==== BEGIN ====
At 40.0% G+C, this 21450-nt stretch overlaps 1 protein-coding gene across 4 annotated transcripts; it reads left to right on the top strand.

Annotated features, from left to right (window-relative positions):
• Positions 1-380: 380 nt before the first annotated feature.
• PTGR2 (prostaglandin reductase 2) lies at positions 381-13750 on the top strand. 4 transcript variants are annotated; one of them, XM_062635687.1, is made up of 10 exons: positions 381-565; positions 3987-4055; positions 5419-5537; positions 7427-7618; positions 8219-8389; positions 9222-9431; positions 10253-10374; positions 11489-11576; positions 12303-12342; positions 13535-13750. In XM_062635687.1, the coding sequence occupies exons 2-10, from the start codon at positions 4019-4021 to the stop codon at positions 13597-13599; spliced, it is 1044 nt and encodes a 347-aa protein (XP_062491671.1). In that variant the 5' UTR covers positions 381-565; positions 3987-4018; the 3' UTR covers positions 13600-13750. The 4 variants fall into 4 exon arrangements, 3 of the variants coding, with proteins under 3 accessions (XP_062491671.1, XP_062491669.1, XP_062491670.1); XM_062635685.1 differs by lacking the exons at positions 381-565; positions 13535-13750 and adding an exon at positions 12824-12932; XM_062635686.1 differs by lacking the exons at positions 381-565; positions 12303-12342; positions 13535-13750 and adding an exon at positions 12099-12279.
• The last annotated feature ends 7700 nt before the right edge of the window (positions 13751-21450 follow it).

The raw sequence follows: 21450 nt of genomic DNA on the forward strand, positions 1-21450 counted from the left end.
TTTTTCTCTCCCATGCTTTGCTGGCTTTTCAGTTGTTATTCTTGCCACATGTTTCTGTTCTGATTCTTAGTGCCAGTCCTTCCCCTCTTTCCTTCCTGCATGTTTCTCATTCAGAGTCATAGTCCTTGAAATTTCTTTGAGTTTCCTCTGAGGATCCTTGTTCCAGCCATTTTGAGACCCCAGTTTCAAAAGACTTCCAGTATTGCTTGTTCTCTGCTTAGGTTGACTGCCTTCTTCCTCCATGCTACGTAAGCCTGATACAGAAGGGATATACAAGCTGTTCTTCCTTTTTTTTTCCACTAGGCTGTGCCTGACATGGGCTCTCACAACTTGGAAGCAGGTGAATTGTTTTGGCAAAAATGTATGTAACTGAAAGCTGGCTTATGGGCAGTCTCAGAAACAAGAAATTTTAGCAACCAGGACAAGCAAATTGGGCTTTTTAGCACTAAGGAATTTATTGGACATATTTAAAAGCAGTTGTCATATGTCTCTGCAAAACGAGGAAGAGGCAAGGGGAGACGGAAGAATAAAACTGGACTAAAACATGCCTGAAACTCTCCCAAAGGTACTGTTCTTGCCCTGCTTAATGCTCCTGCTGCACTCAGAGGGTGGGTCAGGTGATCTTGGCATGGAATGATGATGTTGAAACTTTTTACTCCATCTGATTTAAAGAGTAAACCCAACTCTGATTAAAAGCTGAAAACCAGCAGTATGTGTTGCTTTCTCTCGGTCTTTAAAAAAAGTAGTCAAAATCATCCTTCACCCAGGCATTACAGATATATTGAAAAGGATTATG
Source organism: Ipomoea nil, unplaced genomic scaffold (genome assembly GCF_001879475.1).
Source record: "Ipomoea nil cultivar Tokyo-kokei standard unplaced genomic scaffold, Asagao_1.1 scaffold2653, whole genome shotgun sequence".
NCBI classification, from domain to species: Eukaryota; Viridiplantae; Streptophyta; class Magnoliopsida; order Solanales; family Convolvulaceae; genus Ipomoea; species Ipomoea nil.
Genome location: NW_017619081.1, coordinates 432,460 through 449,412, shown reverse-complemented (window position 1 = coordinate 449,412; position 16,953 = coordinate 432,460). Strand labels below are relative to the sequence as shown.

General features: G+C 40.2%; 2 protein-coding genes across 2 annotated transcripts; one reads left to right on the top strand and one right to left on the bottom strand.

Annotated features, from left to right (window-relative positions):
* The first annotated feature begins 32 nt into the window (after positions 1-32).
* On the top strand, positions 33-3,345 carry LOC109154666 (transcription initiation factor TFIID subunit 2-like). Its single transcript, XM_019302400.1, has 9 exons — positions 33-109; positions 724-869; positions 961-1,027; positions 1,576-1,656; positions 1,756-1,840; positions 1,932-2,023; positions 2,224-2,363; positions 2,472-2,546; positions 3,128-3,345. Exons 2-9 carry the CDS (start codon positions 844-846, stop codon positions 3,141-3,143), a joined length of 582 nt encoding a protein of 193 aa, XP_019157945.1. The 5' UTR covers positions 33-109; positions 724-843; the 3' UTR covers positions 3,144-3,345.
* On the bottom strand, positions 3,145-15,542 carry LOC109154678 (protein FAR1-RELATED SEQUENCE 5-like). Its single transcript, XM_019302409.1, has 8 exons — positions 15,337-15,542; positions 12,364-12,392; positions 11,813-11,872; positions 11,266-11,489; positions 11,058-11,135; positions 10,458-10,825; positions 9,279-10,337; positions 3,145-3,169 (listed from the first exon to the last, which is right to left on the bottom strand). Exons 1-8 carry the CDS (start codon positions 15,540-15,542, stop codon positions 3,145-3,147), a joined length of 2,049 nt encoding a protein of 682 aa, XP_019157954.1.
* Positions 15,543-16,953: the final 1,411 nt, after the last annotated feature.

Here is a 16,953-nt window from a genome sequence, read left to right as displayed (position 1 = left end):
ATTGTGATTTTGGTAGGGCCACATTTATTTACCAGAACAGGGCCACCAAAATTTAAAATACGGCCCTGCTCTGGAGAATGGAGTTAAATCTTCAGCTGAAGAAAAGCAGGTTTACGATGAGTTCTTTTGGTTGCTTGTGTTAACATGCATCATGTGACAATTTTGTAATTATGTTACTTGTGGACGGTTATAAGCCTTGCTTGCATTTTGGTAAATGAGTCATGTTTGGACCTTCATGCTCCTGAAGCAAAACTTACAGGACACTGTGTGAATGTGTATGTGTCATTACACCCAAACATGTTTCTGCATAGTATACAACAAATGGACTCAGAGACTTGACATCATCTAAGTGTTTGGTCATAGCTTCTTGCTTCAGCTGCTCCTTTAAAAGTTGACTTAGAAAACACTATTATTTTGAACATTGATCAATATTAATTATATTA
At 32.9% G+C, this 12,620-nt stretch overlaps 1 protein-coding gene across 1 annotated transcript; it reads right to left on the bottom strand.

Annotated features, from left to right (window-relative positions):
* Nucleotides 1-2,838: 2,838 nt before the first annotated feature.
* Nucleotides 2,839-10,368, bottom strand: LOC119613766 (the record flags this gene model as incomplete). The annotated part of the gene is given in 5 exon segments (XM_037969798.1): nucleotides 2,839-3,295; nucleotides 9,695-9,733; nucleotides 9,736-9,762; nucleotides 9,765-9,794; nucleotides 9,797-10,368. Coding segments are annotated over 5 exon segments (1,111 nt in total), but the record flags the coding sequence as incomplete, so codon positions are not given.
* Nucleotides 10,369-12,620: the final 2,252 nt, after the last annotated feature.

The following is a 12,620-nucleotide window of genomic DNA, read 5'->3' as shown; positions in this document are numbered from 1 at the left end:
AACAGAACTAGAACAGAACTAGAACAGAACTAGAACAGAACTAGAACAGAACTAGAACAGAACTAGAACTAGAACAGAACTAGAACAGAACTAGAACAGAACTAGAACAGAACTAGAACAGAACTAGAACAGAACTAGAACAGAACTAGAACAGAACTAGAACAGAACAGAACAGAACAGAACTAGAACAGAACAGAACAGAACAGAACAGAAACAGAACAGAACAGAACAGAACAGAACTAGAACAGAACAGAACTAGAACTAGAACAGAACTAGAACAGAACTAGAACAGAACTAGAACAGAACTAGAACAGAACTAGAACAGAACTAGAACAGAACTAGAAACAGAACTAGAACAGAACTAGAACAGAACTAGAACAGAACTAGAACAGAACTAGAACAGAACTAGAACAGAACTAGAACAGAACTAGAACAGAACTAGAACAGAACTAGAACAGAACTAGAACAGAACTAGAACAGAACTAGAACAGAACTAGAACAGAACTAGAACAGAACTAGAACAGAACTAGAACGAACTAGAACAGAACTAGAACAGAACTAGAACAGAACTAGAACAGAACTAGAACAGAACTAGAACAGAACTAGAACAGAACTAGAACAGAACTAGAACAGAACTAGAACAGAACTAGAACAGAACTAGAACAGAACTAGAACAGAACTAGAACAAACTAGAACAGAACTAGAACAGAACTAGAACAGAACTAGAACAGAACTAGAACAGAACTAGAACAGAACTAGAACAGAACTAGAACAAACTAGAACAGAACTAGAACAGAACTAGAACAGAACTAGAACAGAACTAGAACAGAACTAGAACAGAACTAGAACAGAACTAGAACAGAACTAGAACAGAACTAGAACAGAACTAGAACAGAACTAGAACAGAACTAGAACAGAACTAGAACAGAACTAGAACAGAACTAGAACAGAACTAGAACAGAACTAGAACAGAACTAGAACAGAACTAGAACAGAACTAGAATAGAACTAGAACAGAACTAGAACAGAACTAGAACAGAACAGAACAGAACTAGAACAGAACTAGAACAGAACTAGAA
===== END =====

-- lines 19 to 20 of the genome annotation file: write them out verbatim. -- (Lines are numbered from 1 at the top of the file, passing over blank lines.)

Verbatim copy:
ATTGTGATTTTGGTAGGGCCACATTTATTTACCAGAACAGGGCCACCAAAATTTAAAATACGGCCCTGCTCTGGAGAATGGAGTTAAATCTTCAGCTGAAGAAAAGCAGGTTTACGATGAGTTCTTTTGGTTGCTTGTGTTAACATGCATCATGTGACAATTTTGTAATTATGTTACTTGTGGACGGTTATAAGCCTTGCTTGCATTTTGGTAAATGAGTCATGTTTGGACCTTCATGCTCCTGAAGCAAAACTTACAGGACACTGTGTGAATGTGTATGTGTCATTACACCCAAACATGTTTCTGCATAGTATACAACAAATGGACTCAGAGACTTGACATCATCTAAGTGTTTGGTCATAGCTTCTTGCTTCAGCTGCTCCTTTAAAAGTTGACTTAGAAAACACTATTATTTTGAACATTGATCAATATTAATTATATTA
At 32.9% G+C, this 12,620-nt stretch overlaps 1 protein-coding gene across 1 annotated transcript; it reads right to left on the bottom strand.